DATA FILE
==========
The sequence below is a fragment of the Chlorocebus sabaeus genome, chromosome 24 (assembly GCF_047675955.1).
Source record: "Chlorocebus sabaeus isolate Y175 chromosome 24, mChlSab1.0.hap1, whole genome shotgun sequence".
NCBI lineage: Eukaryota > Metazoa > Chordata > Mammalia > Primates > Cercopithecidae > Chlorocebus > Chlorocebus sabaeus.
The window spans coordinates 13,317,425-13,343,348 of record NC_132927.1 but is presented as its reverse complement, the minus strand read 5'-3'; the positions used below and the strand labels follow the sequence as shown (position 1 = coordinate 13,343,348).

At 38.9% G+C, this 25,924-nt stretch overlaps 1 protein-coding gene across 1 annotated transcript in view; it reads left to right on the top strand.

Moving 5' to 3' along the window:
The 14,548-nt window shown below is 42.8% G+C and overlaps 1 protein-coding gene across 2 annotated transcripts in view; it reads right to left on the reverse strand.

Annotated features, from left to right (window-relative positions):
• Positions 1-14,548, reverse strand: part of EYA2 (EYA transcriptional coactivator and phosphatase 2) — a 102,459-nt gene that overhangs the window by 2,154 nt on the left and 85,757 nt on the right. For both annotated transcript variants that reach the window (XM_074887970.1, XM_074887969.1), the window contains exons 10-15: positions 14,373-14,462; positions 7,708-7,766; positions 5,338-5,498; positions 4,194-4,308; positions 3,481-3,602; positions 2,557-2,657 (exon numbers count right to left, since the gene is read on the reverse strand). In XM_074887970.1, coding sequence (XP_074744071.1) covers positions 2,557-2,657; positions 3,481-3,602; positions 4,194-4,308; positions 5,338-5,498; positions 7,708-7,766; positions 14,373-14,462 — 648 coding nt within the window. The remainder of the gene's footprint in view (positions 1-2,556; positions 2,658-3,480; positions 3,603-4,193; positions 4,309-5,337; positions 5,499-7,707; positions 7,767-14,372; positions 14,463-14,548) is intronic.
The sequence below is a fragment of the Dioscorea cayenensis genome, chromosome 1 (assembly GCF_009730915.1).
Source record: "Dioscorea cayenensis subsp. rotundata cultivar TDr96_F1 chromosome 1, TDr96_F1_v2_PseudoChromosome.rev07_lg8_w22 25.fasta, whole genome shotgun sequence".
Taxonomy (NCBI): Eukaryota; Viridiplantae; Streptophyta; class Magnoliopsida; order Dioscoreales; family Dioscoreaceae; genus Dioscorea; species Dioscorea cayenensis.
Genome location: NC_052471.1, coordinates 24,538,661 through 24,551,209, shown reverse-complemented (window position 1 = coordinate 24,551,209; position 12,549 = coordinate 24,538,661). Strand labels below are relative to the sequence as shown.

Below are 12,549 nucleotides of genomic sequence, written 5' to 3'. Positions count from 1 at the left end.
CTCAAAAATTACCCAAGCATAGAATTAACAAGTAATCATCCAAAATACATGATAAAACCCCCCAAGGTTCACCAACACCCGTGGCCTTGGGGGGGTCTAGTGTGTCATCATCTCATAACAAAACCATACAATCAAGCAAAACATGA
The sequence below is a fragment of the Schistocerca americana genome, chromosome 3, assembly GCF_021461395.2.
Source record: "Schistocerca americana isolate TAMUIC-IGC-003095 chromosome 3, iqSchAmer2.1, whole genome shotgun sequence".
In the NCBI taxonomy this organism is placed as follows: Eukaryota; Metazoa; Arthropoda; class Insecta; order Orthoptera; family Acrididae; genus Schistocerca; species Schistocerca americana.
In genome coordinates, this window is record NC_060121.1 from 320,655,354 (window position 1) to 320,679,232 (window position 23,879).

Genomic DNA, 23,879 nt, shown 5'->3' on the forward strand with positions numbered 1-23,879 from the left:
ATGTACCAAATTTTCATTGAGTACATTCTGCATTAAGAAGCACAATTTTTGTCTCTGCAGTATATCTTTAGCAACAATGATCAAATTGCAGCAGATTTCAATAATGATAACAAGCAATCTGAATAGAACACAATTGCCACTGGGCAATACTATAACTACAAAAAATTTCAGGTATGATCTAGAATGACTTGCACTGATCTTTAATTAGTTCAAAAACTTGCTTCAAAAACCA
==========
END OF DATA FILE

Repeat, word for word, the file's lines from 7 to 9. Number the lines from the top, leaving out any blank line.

The 14,548-nt window shown below is 42.8% G+C and overlaps 1 protein-coding gene across 2 annotated transcripts in view; it reads right to left on the reverse strand.

Annotated features, from left to right (window-relative positions):
• Positions 1-14,548, reverse strand: part of EYA2 (EYA transcriptional coactivator and phosphatase 2) — a 102,459-nt gene that overhangs the window by 2,154 nt on the left and 85,757 nt on the right. For both annotated transcript variants that reach the window (XM_074887970.1, XM_074887969.1), the window contains exons 10-15: positions 14,373-14,462; positions 7,708-7,766; positions 5,338-5,498; positions 4,194-4,308; positions 3,481-3,602; positions 2,557-2,657 (exon numbers count right to left, since the gene is read on the reverse strand). In XM_074887970.1, coding sequence (XP_074744071.1) covers positions 2,557-2,657; positions 3,481-3,602; positions 4,194-4,308; positions 5,338-5,498; positions 7,708-7,766; positions 14,373-14,462 — 648 coding nt within the window. The remainder of the gene's footprint in view (positions 1-2,556; positions 2,658-3,480; positions 3,603-4,193; positions 4,309-5,337; positions 5,499-7,707; positions 7,767-14,372; positions 14,463-14,548) is intronic.